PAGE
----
A lesson most of us don’t learn until adulthood is that the waiting is the best part. This is true for almost any long-anticipated event or activity; it’s a life skill, acquired over accrued time, learning to squeeze the most juice from the clementine of life, before we down the Mimosa. It’s not actually the swallow that’s the thrill.
And so, to me, the best part of Christmas is the run-up — shopping for velvet ribbons in the sewing section at Sag Harbor Variety; dog-earing catalog pages that showcase gourmet towers of pear and walnut-shape marzipan from San Ambroeus and langues de chat chocolates from Teuscher (even if we cannot afford such delicacies); leafing through supermarket cooking-and-decorating magazines in the bathtub and tearing out damp recipes for tricolor Neapolitan cookies in cherry, chocolate, and vanilla (even if we never bake them). Here’s a little holiday hint: There is nothing more tantalizing to children in the final-countdown week than a festively decorated box filled with a surprise lunch and sugary treats.
I’ll have to catch you by the elbow and transport you backward in time, for a mini-jaunt to the past — like the Ghost of Christmas Past (and you are Mr. Scrooge, in this analogy) — in order to explain the origin of this box-lunch idea, which may sound somewhat less than exciting on the face of it.
Once upon a time, you see, in the way-back of the 1970s when I was 6 or 7 — and we rode the empty highway between Amagansett and Bridgehampton in a station wagon, the whiff of pesticide from the potato fields creeping through the gaps between the windows’ rubber and glass — the Hampton Day School of Butter Lane held a countrified party for all the school community families in which every attendee had to bring a small, decorated box (a shoebox or the like) that contained an undisclosed special meal, including dessert. The decorated boxes were piled on tables, and once everything had been gathered and all had bought their ticket, we approached the tables to pick out a box without knowing what was inside.
Some of the boxes were painted to look like jungle animals; some were done up with glitter and tissue. Surprising guests with unmarked boxes of mystery food wouldn’t work nowadays, when so many people have an allergy or intolerance — why didn’t we have allergies and intolerances in the 1970s? Why were we all so much skinnier then? — but there was something about the combination of “gift” with party nibbles that completely enthralled me, to such a degree that I still remember what was in the shoebox I chose: fried chicken and a whack of yellow cake with fudge frosting. (I think we may also have square-danced at this fund-raiser, modeled as it was after the petticoat-and-surrey-with-the-fringe-on-top era “box socials” of the American Midwest a century ago. We children were constantly asked to perform the Virginia Reel in the 1970s. Everybody promenade!)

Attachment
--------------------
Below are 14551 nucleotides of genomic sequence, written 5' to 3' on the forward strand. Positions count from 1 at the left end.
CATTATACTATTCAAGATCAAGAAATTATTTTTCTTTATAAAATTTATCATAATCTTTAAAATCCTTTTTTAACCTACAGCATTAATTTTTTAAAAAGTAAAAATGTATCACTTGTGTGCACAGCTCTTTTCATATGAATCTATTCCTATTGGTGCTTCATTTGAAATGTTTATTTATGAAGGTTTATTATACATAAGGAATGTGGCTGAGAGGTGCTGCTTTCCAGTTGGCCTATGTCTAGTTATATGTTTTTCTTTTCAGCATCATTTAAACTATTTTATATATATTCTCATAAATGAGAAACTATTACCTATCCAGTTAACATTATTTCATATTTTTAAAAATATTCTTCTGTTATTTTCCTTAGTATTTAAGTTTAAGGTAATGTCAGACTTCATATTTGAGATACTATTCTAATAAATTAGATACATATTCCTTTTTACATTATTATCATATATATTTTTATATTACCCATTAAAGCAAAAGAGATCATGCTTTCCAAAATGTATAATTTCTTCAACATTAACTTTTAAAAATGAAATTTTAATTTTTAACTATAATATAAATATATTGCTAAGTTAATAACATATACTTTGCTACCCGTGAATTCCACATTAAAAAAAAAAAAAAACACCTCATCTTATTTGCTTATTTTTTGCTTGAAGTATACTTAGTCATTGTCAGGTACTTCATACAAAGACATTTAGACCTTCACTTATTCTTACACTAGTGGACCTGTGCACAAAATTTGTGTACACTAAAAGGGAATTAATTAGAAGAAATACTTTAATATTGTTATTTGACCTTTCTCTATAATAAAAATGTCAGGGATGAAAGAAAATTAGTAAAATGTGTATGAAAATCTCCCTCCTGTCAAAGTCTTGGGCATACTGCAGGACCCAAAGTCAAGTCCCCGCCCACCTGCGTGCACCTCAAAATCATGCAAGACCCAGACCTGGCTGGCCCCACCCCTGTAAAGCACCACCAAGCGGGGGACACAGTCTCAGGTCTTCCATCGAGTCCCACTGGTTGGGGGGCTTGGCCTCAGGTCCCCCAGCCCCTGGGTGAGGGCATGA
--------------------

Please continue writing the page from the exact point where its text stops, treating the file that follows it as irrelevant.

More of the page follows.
These days, I have a favorite Christmas tradition with my own two kids, informed by my own childhood ideas of a good time. Nettie and Teddy and I spend two December nights in a hotel in Manhattan and do all the touristy things that a real New Yorker would never do. We wander around regretting we didn’t bring mittens, looking at the window displays on Fifth Avenue. We have “brunch with Santa” at Stella 34 or at Rockefeller Center. And we use a combination of wiles and promo codes to get discount orchestra seats at the “Radio City Christmas Spectacular.” (Hint number two: You get the best view of the 500 dancing Santas from the side of the orchestra, section 6, row WW, by the emergency exit.)
To the kids, however, the pinnacle of this annual outing is the little box lunches I prepare for the Friday afternoon trip westward on the Long Island Expressway. I buy bakery boxes printed with stockings or snowflakes and pack them with Christmas napkins, the gaudier the better, and small sandwiches — pimento cheese, and Nutella with bananas — cut into star shapes. I wrap those in decorative waxed-paper sleeves (sleds or holly berries, preferably clashing with the printed theme on the napkins), and then tie sugar cookies with curly ribbon, and tuck in a few hollow-chocolate Christmas-tree ornaments made in Germany.